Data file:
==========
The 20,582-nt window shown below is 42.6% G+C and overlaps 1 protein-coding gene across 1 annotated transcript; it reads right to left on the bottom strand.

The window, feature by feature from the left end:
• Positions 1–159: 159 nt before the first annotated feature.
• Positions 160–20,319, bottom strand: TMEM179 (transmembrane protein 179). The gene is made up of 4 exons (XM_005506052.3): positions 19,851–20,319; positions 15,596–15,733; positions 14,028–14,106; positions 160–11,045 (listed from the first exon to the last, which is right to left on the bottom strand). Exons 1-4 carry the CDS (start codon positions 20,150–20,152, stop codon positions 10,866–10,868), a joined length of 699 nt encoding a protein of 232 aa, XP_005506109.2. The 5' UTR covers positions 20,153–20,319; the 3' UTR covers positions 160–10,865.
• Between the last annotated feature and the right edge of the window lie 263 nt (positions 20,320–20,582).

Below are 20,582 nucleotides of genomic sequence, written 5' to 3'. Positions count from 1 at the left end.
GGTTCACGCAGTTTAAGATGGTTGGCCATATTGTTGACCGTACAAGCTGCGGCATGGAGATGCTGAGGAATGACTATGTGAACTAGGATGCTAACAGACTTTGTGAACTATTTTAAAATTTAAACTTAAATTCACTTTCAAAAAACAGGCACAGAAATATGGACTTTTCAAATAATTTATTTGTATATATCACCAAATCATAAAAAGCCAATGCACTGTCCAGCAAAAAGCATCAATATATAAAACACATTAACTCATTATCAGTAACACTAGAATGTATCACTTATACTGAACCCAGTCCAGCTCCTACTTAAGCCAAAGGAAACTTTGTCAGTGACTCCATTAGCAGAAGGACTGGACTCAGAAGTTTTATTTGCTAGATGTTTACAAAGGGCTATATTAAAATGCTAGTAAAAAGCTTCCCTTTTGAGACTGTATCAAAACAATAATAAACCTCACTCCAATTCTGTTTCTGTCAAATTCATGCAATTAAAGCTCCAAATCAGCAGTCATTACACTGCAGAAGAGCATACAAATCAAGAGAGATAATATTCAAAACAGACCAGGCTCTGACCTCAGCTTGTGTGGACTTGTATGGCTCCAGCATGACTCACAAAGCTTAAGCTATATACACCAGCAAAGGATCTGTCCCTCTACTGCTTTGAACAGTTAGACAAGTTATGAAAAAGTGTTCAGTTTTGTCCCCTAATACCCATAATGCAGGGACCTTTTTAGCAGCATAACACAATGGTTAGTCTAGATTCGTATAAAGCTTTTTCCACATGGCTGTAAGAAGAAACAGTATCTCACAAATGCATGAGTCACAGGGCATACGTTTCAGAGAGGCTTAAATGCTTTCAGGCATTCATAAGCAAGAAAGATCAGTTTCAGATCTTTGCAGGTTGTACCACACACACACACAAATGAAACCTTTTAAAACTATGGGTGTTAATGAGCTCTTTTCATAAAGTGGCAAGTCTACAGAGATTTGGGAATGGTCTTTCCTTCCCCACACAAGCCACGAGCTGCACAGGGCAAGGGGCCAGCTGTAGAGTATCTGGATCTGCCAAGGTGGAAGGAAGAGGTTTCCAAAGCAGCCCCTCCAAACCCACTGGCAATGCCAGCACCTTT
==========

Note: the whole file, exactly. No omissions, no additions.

The 20,582-nt window shown below is 42.6% G+C and overlaps 1 protein-coding gene across 1 annotated transcript; it reads right to left on the bottom strand.

The window, feature by feature from the left end:
• Positions 1–159: 159 nt before the first annotated feature.
• Positions 160–20,319, bottom strand: TMEM179 (transmembrane protein 179). The gene is made up of 4 exons (XM_005506052.3): positions 19,851–20,319; positions 15,596–15,733; positions 14,028–14,106; positions 160–11,045 (listed from the first exon to the last, which is right to left on the bottom strand). Exons 1-4 carry the CDS (start codon positions 20,150–20,152, stop codon positions 10,866–10,868), a joined length of 699 nt encoding a protein of 232 aa, XP_005506109.2. The 5' UTR covers positions 20,153–20,319; the 3' UTR covers positions 160–10,865.
• Between the last annotated feature and the right edge of the window lie 263 nt (positions 20,320–20,582).

Below are 20,582 nucleotides of genomic sequence, written 5' to 3'. Positions count from 1 at the left end.
GGTTCACGCAGTTTAAGATGGTTGGCCATATTGTTGACCGTACAAGCTGCGGCATGGAGATGCTGAGGAATGACTATGTGAACTAGGATGCTAACAGACTTTGTGAACTATTTTAAAATTTAAACTTAAATTCACTTTCAAAAAACAGGCACAGAAATATGGACTTTTCAAATAATTTATTTGTATATATCACCAAATCATAAAAAGCCAATGCACTGTCCAGCAAAAAGCATCAATATATAAAACACATTAACTCATTATCAGTAACACTAGAATGTATCACTTATACTGAACCCAGTCCAGCTCCTACTTAAGCCAAAGGAAACTTTGTCAGTGACTCCATTAGCAGAAGGACTGGACTCAGAAGTTTTATTTGCTAGATGTTTACAAAGGGCTATATTAAAATGCTAGTAAAAAGCTTCCCTTTTGAGACTGTATCAAAACAATAATAAACCTCACTCCAATTCTGTTTCTGTCAAATTCATGCAATTAAAGCTCCAAATCAGCAGTCATTACACTGCAGAAGAGCATACAAATCAAGAGAGATAATATTCAAAACAGACCAGGCTCTGACCTCAGCTTGTGTGGACTTGTATGGCTCCAGCATGACTCACAAAGCTTAAGCTATATACACCAGCAAAGGATCTGTCCCTCTACTGCTTTGAACAGTTAGACAAGTTATGAAAAAGTGTTCAGTTTTGTCCCCTAATACCCATAATGCAGGGACCTTTTTAGCAGCATAACACAATGGTTAGTCTAGATTCGTATAAAGCTTTTTCCACATGGCTGTAAGAAGAAACAGTATCTCACAAATGCATGAGTCACAGGGCATACGTTTCAGAGAGGCTTAAATGCTTTCAGGCATTCATAAGCAAGAAAGATCAGTTTCAGATCTTTGCAGGTTGTACCACACACACACACAAATGAAACCTTTTAAAACTATGGGTGTTAATGAGCTCTTTTCATAAAGTGGCAAGTCTACAGAGATTTGGGAATGGTCTTTCCTTCCCCACACAAGCCACGAGCTGCACAGGGCAAGGGGCCAGCTGTAGAGTATCTGGATCTGCCAAGGTGGAAGGAAGAGGTTTCCAAAGCAGCCCCTCCAAACCCACTGGCAATGCCAGCACCTTT